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Lot 142: WITHDRAWAL FROM CORINTH; YANKEES ATTACK; EUROPEAN RECOGNITION & BURNING COTTON.

Raynor's Historical Collectible Auctions

August 20, 2022
Burlington, NC, US

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Description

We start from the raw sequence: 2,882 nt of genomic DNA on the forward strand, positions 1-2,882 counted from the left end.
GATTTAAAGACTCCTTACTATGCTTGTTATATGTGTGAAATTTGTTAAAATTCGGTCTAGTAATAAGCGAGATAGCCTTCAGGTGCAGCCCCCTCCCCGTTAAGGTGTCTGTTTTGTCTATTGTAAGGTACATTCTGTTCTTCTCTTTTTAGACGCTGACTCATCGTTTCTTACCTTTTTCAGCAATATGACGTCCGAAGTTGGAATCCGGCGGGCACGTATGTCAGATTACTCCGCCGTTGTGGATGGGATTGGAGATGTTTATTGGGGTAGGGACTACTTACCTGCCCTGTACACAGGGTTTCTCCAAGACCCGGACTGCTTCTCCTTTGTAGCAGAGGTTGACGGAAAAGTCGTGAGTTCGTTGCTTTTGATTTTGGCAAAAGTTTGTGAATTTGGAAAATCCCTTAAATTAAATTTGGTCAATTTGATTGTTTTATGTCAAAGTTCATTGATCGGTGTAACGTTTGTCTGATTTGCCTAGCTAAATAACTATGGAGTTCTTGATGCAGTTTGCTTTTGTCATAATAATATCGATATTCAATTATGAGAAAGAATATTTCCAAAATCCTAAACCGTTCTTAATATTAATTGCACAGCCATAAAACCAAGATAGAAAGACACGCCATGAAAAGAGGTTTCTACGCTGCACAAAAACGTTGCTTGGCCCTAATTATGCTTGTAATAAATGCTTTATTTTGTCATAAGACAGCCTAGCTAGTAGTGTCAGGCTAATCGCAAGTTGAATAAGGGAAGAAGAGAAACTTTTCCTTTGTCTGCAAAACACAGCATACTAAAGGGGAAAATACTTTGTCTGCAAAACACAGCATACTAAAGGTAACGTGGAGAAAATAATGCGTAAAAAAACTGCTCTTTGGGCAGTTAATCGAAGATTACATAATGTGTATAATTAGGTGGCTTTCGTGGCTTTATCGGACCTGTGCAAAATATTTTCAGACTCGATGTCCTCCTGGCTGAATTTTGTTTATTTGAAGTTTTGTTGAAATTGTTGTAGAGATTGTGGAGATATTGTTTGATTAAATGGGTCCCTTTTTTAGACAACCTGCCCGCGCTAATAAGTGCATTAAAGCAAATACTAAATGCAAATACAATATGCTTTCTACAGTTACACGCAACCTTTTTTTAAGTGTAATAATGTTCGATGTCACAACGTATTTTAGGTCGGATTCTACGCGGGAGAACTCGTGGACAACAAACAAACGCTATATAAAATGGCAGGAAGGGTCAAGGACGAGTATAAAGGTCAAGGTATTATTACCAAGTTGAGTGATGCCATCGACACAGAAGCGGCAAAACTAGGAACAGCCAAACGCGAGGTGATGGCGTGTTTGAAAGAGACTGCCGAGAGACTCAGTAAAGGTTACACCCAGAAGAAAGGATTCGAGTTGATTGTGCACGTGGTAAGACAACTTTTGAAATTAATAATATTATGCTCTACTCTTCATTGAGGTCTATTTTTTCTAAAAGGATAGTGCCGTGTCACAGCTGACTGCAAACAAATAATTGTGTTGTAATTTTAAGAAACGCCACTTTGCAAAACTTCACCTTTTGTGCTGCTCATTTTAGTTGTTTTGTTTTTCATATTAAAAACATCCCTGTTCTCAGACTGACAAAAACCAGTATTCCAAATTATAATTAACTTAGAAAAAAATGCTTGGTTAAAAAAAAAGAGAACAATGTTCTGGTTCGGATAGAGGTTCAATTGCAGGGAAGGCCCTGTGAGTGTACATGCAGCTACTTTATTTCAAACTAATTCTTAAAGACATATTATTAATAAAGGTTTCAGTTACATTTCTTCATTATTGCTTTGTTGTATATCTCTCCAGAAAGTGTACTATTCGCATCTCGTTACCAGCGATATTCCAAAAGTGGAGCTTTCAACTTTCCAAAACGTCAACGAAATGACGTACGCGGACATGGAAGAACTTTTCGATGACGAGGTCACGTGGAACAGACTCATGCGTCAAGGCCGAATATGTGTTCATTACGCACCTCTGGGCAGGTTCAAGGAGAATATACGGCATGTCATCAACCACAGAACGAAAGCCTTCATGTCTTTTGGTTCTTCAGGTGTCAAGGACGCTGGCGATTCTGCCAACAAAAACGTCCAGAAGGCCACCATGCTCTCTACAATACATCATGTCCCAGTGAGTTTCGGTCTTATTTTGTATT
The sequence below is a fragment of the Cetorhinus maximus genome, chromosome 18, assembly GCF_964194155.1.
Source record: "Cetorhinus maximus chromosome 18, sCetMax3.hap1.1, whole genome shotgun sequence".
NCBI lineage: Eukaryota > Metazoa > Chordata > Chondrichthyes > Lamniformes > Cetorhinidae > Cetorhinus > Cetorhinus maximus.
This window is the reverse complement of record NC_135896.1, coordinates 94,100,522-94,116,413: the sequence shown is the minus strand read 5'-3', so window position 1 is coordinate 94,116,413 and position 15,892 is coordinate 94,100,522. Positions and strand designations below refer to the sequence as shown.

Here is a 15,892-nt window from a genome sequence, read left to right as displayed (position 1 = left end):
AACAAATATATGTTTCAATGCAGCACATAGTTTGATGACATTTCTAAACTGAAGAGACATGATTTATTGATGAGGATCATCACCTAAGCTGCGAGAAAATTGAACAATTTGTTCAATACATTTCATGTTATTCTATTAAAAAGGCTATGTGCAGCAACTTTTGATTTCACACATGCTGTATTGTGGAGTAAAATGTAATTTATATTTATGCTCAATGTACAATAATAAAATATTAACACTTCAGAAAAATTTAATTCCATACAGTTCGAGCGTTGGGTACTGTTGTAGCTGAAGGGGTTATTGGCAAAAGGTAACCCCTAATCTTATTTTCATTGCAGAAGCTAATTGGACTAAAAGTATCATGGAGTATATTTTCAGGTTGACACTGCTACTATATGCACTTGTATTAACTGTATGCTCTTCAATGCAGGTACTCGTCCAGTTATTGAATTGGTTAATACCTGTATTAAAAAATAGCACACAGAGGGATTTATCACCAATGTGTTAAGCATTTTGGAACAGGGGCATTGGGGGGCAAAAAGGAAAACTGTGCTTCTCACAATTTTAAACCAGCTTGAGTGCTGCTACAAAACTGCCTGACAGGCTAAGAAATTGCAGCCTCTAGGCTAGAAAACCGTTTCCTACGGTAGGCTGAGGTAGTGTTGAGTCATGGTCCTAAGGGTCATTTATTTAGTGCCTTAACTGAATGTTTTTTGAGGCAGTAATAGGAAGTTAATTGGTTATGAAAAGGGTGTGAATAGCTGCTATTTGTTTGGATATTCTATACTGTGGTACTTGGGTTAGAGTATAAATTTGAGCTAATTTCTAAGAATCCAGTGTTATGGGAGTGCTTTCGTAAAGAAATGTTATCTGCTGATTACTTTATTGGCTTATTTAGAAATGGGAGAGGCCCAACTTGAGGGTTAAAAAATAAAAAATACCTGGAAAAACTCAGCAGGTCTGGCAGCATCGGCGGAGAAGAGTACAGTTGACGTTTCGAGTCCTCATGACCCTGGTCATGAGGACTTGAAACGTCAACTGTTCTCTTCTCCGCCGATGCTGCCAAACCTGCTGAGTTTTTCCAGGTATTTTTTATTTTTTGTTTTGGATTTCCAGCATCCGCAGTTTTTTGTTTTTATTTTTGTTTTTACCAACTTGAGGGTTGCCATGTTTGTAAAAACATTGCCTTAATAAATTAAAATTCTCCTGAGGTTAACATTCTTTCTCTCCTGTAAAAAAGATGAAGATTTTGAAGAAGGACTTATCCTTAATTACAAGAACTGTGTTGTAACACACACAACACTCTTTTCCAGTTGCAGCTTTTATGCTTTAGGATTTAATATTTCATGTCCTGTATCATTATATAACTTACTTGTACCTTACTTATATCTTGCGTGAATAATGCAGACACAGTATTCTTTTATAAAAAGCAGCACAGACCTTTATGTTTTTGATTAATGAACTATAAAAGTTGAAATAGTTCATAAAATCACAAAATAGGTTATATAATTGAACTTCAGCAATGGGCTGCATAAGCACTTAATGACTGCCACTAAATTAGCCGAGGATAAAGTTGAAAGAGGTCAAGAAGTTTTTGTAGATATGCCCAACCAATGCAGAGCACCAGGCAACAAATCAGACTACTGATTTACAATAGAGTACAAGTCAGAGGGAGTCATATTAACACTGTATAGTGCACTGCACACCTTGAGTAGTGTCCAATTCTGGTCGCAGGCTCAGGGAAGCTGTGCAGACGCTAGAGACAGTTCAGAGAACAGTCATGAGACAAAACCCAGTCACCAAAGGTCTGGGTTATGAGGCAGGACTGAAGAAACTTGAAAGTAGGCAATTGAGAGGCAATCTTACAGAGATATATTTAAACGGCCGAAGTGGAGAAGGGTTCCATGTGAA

A great Confederate soldier's letter, 4pp. legal size folio., written by Pvt. Henry J. Carter, Col. [William] Wirt Adams (1st Mississippi) Cavalry regiment, "Camp near Ripley, Miss., June 5, 1862, to his wife reading, in part: "-soldiers do not feel at Liberty to speak of any movement - before it is accomplished. We have made a retreat from Corinth and a very successful one - which our officers consider of more advantageous to us and more injury to the enemy than a victory to our arms. Our ability to hold Corinth was never doubted, but we could not get a fight out of the enemy, only behind his breastworks and we could not wait for the costly - siege. The enemy can not occupy Corinth is safety-if he follows us he will be too far from the river and his place of refuge and source of supplies that we can easily make the country too hot to hold-I hear nothing from those in command-the enemy attempted a feeble pursuit for a short distance when the way was left open to him. We were left with Gen. Chalmers command within three miles of Corinth until the army had fallen back a considerable number of miles. The enemy made several attempts to cross the Tuscumbia river along which we were camped. A fight took place one evening in which several on our side was wounded and a considerable number of shells thrown among our men. The attack was resumed the next morning and several of the enemy were killed with no loss on our side. We were in a very dangerous position - had the enemy know ho small our force was they might have cut us off and destroyed our force, but we did not allow their advance to come far enough to see how many troops we had. Our wagons had been sent on some twenty miles and we suffered some for want of provisions - when we left Tuscumbia river we left in the night-made a forced march-to prevent being cut off - where the Rilpey and Danville road intersects-we were just in time for when we arrived there the enemy's piquetts were within 3/4 of a mile of the cross roads and captured a lieutenant and two men of Capt. Foote's company who had gone off - in search of provisions-the enemy had come up with our wagons at Black Land and captured several of among them one of ours. The rest of our company wagons came up-minus the tents and several saddles-one or two of our horses also are supposed to have been captured-I have received a bundle containing my jacket, oil cloth, socks & shirt. It had been sent to Corinth-and Col. Adams very kindly took it along with him and sent it to me yesterday. The coat is a nice fit and all the boys want to get it-I thank Miss. H. heartily for the nice garment I have on - Capt. Reeves Noxubee Cavalry [Company G, 1st Mississippi Cavalry] is with us. They are mostly from Macon and Shuqualack, Miss. Some of their men are on furlough-we have just heard that England and France have recognized our government and that our forces in Va. have been victorious over the enemy who is in full retreat-we hope it is true - it we get the enemy to commence a retreat - we shall drive them Jackson fashion back into Tenn. and Ky. If one half the reports are true you may look forward to a speedy termination of the present struggle and perhaps a naval warfare between England and the U. States - the blockade of the cotton ports will be raised soon. We have burned all the cotton here [that is] likely to fall into the hands of the enemy - he will find little booty here but the growing crops. There is some talk of a reorganization of our company - while we were at Chewallee our force was attacked by the enemy and two of our company were killed and several wounded but none from our company which had no man seriously injured- we are often in positions of great danger and we face the music but as the Capt. says we have had remarkable good luck - I love you now as my guardian angel who shall yet be my prided and comfort through the storms of life. If the war closes I dread no hard times for I shall have you as a fellow soldier - to fight the battles of life - we shall be invincible against adverse fortune - as ever your own devoted, Husband." Also included is the original "Due 5" transmittal cover with "Ripley, Miss., June 7" cancel on the verso. Docketed: "H. J. Carter. Priv., W. Adams' Regt. Com. C)" in the upper left corner. Fully transcribed. Overall VG to near fine.

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